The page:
Mr. Alexander is also an active member of the American Society of Civil Engineers (ASCE), where he has served as a past branch president, section president, and regional governor. He is currently the chair of the ASCE Committee on Diversity and Inclusion, and concentrates on advancing the value of diversity and inclusion within the civil engineering community.

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Abstract

In July 2017, the American Society of Civil Engineers (ASCE) adopted Canon 8 into its Code of Ethics, culminating a process that started in 2015. ASCE created the Code of Ethics to serve as a basis from which to communicate and affirm standards of professionalism for all civil engineers. However, the prior code lacked language that directly conveyed diversity as ethics, specifically with regard to discrimination and harassment. To address this gap, the Committee on Diversity and Inclusion (CDI) partnered with the Committee on Ethical Practice (CEP) to develop Canon 8, which was the first new canon added to the ASCE Code of Ethics in over 65 years.

Canon 8 addresses fair and equitable treatment of not only fellow engineers, but also people in the communities we serve. One element that distinguishes ASCE’s Canon 8 from other engineering societies’ codes of ethics is the requirement for engineers to “consider the diversity of the community, and … endeavor in good faith to include diverse perspectives in the planning and performance of their professional services.” In order to accomplish this optimally, we must begin to educate our students to practice engineering in this manner.

The forthcoming changes to the ABET Engineering Accreditation Commission (EAC) Criterion 3 reflect the need for diversity and inclusion in many of the student outcomes as well as in the definitions that precede the criterion. For example, Student Outcome 2 requires that students’ design solutions meet specific needs and include factors such as “public health and safety and global, cultural, social, environmental, economic, and other factors as appropriate to the discipline.” By ABET EAC’s definition, “design” includes constraints such as accessibility and legal considerations, both of which are strongly connected to diversity and inclusion. Additionally, Student Outcome 7 requires students “to function effectively as a member or leader of a team,” and by ABET EAC’s definition, “a team consists of more than one person working toward a common goal and should include individuals of diverse backgrounds, skills, or perspectives consistent with ABET’s policies and positions on diversity and inclusion.”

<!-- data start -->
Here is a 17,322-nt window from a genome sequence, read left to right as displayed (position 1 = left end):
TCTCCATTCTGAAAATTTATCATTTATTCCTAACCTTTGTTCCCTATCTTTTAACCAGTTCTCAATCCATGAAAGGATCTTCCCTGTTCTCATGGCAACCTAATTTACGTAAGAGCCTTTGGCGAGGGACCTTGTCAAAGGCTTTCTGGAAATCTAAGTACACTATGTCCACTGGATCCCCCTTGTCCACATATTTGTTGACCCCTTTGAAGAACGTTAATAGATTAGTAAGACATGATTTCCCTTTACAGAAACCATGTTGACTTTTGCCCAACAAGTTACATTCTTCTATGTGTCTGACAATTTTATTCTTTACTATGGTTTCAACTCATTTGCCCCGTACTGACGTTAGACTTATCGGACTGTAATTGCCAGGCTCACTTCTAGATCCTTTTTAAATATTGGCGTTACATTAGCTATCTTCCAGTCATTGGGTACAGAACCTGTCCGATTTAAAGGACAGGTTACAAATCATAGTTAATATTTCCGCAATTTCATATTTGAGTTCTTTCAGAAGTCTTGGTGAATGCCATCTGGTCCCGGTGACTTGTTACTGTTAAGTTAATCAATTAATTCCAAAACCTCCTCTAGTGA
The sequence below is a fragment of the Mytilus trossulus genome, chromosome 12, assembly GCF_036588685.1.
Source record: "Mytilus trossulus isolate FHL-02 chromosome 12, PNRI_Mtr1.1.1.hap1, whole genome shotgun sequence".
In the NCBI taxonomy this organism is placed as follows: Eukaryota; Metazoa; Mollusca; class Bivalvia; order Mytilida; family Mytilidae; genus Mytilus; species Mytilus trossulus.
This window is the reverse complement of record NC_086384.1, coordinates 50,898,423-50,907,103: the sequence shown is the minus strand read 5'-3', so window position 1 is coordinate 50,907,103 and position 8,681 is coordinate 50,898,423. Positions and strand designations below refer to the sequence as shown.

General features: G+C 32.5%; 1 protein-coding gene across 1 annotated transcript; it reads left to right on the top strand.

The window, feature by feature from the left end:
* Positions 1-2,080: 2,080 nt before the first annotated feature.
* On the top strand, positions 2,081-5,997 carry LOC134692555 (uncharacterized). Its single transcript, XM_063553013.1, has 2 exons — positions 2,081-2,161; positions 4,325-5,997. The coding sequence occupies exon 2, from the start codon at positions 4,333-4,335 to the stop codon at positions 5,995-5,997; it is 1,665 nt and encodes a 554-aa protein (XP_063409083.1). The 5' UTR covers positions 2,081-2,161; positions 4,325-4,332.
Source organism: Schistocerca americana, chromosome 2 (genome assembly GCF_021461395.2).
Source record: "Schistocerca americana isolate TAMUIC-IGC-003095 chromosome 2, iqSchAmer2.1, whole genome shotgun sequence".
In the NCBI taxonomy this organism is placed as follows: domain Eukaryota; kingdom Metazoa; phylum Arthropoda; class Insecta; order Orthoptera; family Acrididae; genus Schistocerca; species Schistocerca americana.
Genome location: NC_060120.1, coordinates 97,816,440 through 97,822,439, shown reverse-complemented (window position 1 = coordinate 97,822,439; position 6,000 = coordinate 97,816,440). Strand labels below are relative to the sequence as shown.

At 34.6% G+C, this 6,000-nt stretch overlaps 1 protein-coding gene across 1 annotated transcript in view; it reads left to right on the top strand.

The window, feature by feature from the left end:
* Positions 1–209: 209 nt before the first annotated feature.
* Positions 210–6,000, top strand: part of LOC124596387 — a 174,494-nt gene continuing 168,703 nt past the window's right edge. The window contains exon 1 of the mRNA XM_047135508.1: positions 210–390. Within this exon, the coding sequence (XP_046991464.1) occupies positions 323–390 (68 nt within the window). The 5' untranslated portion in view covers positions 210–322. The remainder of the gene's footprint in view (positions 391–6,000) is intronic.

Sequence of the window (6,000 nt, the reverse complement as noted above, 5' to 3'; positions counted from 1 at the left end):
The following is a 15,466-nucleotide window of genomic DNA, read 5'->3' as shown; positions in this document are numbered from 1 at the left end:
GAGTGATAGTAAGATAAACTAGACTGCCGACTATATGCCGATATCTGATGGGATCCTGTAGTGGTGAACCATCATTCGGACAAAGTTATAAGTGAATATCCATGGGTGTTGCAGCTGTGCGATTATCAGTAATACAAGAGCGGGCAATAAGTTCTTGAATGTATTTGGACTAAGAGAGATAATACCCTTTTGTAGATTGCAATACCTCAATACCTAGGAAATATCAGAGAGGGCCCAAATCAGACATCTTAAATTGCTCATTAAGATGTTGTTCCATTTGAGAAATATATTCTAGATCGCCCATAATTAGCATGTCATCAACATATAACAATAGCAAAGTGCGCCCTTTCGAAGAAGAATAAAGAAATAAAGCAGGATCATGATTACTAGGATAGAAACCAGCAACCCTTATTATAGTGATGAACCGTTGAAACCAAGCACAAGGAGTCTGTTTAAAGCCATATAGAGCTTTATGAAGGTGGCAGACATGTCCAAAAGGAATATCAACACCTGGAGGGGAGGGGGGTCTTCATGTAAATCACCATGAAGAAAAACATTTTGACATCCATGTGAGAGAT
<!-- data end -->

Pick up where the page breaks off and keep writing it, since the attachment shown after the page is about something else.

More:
For engineering programs looking to make a strong commitment to diversity, equity, and inclusion, this paper describes the development of Canon 8 to help guide the decision-making process in implementing ABET EAC’s Criterion 3. We describe the motivation behind Canon 8 and the feedback it received, how it compares to other engineering societies’ canons or principles related to diversity, and how it relates to forthcoming ABET EAC criteria. We envision that institutions will encounter similar types of scenarios in their implementation process and this paper can serve as a useful guide for navigating these scenarios if they occur.

Phillips, C. M. L., & Pearson, Y. E., & Black, L. M., & Alexander, Q. G. (2018, June), The American Society of Civil Engineers’ Canon 8: Codifying Diversity as Ethics Paper presented at 2018 ASEE Annual Conference & Exposition , Salt Lake City, Utah. 10.18260/1-2--31078

ASEE holds the copyright on this document. It may be read by the public free of charge. Authors may archive their work on personal websites or in institutional repositories with the following citation: © 2018 American Society for Engineering Education. Other scholars may excerpt or quote from these materials with the same citation. When excerpting or quoting from Conference Proceedings, authors should, in addition to noting the ASEE copyright, list all the original authors and their institutions and name the host city of the conference. - Last updated April 1, 2015